Unlike sharks, killer whales hunt collaboratively.  Is this the right approach to the legal tech vertical?


Why aren’t more law firms investing in startups and/or launching corporate venture arms? Is corporate venture capital (CVC) a good fit for the legal industry? If not, is there a better model? And then, finally, what does all of this have to do with killer whales?

In this essay, I’m going to attempt to answer each of these questions. I will start by giving a brief introduction to CVC and then I will outline the current models of law firm venture investments, highlighting both strengths and shortcomings. In the second half of this essay, I’ll suggest an alternative model, a collaborative industry-wide approach which I have dubbed “Investing like Killer Whales.” This is the strategy we used when we syndicated an investment in AI-based contract benchmarking startup TermScout.  See Abramowitz, “As Promised, Our Second #Legaltech Investment Announcement This Week,Zach of Legal Disruption, May 5, 2022 (describing collaborative syndicate approach and why worked well for TermScout).
Continue Reading Sharing my playbook for Legal Tech investment (324)


Putting complex and often intimidating topics into context.


Chapter 8, Technology

No discussion on contracting process improvements is complete without focusing on technology. Scarcely a day goes by without an article, blog, or webinar on legal technology and, more specifically, about artificial intelligence (AI). There are many conferences and webinars about contract management systems—on selecting them, on what to use them for, how to derive greatest benefit, etc. Usually, those educational programs are provided or delivered by the contract management systems providers.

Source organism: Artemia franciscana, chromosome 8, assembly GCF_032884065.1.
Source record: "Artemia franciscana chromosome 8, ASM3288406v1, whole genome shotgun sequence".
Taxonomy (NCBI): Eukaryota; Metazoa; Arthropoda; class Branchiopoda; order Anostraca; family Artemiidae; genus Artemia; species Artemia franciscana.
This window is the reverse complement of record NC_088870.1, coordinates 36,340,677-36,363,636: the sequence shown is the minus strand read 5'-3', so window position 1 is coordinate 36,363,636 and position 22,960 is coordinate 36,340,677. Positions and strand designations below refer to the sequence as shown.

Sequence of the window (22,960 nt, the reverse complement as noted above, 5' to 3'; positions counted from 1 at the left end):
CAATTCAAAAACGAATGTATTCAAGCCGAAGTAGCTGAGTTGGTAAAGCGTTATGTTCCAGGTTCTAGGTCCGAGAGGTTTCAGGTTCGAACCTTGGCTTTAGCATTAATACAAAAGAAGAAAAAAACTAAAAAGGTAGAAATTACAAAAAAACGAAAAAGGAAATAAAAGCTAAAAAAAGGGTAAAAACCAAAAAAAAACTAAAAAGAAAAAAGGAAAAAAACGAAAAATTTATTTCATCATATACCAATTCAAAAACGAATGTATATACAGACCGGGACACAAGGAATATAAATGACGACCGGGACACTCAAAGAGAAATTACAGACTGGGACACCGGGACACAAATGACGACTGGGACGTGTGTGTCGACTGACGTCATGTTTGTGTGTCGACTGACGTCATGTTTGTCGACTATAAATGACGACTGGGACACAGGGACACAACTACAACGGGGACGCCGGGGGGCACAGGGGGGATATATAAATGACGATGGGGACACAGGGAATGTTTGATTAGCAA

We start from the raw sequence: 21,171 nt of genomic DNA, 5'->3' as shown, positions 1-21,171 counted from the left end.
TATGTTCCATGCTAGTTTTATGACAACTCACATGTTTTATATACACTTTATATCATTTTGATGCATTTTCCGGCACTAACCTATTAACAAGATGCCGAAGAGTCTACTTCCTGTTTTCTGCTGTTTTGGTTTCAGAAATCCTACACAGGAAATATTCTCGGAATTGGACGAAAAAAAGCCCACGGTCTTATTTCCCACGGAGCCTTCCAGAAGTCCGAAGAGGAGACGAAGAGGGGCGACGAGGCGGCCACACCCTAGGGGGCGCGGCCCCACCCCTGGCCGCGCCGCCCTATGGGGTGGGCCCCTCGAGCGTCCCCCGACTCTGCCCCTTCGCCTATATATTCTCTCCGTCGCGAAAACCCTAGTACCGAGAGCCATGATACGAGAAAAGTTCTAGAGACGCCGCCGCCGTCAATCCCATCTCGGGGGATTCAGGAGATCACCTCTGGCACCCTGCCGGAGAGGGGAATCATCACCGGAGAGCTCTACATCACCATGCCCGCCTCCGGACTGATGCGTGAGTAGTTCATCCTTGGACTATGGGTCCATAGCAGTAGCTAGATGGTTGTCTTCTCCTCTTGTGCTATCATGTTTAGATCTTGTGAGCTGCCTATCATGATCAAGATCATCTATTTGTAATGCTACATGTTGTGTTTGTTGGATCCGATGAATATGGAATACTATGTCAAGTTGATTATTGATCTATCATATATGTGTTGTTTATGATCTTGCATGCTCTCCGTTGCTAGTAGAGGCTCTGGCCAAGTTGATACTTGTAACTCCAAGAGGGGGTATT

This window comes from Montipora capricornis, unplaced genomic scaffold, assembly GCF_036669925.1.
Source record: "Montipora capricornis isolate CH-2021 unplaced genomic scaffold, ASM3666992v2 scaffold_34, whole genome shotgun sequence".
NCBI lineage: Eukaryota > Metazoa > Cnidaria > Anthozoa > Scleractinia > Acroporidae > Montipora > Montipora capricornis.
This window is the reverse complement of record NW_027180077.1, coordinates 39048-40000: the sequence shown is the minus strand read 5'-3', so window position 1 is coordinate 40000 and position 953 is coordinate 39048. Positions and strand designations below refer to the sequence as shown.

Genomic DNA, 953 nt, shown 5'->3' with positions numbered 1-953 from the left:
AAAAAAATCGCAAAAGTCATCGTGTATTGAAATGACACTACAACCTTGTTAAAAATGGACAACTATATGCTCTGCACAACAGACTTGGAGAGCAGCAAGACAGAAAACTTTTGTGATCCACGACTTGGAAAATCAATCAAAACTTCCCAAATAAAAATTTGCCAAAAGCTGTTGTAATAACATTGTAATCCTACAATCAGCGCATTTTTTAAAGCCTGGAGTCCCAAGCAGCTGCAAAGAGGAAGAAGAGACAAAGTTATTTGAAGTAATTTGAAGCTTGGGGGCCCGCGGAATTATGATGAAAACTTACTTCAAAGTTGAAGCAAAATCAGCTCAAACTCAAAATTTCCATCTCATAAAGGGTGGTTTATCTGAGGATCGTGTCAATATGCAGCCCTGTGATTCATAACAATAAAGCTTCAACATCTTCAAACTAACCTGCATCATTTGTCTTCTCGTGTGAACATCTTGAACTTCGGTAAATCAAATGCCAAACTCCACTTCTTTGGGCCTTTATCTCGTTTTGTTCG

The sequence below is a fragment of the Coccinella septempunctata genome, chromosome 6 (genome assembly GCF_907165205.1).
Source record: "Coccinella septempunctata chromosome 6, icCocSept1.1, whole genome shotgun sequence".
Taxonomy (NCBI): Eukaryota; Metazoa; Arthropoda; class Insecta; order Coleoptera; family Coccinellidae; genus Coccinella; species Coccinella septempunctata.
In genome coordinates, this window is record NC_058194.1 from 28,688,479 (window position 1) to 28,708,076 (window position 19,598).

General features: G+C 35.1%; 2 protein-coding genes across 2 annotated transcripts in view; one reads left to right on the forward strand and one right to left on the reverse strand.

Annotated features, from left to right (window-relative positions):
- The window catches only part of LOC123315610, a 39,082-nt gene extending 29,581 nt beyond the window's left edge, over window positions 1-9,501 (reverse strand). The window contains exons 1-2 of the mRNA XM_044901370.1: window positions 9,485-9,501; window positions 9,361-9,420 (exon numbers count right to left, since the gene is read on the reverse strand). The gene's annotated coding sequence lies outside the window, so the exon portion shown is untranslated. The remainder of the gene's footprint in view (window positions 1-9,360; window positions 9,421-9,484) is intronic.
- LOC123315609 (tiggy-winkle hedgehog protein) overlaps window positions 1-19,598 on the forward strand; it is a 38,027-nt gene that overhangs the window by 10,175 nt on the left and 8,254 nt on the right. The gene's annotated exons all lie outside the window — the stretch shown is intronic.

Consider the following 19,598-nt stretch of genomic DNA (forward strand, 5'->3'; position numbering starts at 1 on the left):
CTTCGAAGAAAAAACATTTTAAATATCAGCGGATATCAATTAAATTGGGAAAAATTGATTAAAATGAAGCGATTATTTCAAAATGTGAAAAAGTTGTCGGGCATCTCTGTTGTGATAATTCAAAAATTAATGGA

Technology is always at the core of any discussion about innovation, for example, but I maintain it should not be. Before any conversation about technology takes place, there should be an assessment of the current state of the people and processes involved in contracting, which is why this chapter follows my previous chapters on People and Process. Only after a thorough review takes place, and there is agreement within the organization that the right people are doing the right steps in the best order, should a discussion about technology begin.
Continue Reading CLM Simplified Part IV: Technology, Metrics & Data, and Outsourcing (272)

Source:  Gravity Stack [Click on to enlarge]

Sophisticated investors are betting on contract tech. It’s about business, not the intricacies or importance of law.


Today’s post (256) and last week’s (255) are a two-part series on the burgeoning legal tech sector.

Whereas Post 255 focused on the explosion in the legal technology market over the past year—five new #Legaltech Unicorns, three companies go public—this post looks contract tech, which is arguably legal tech’s hottest subsector.
Continue Reading Because Everyone Else Cares: Why legal should be paying attention to contracts (256)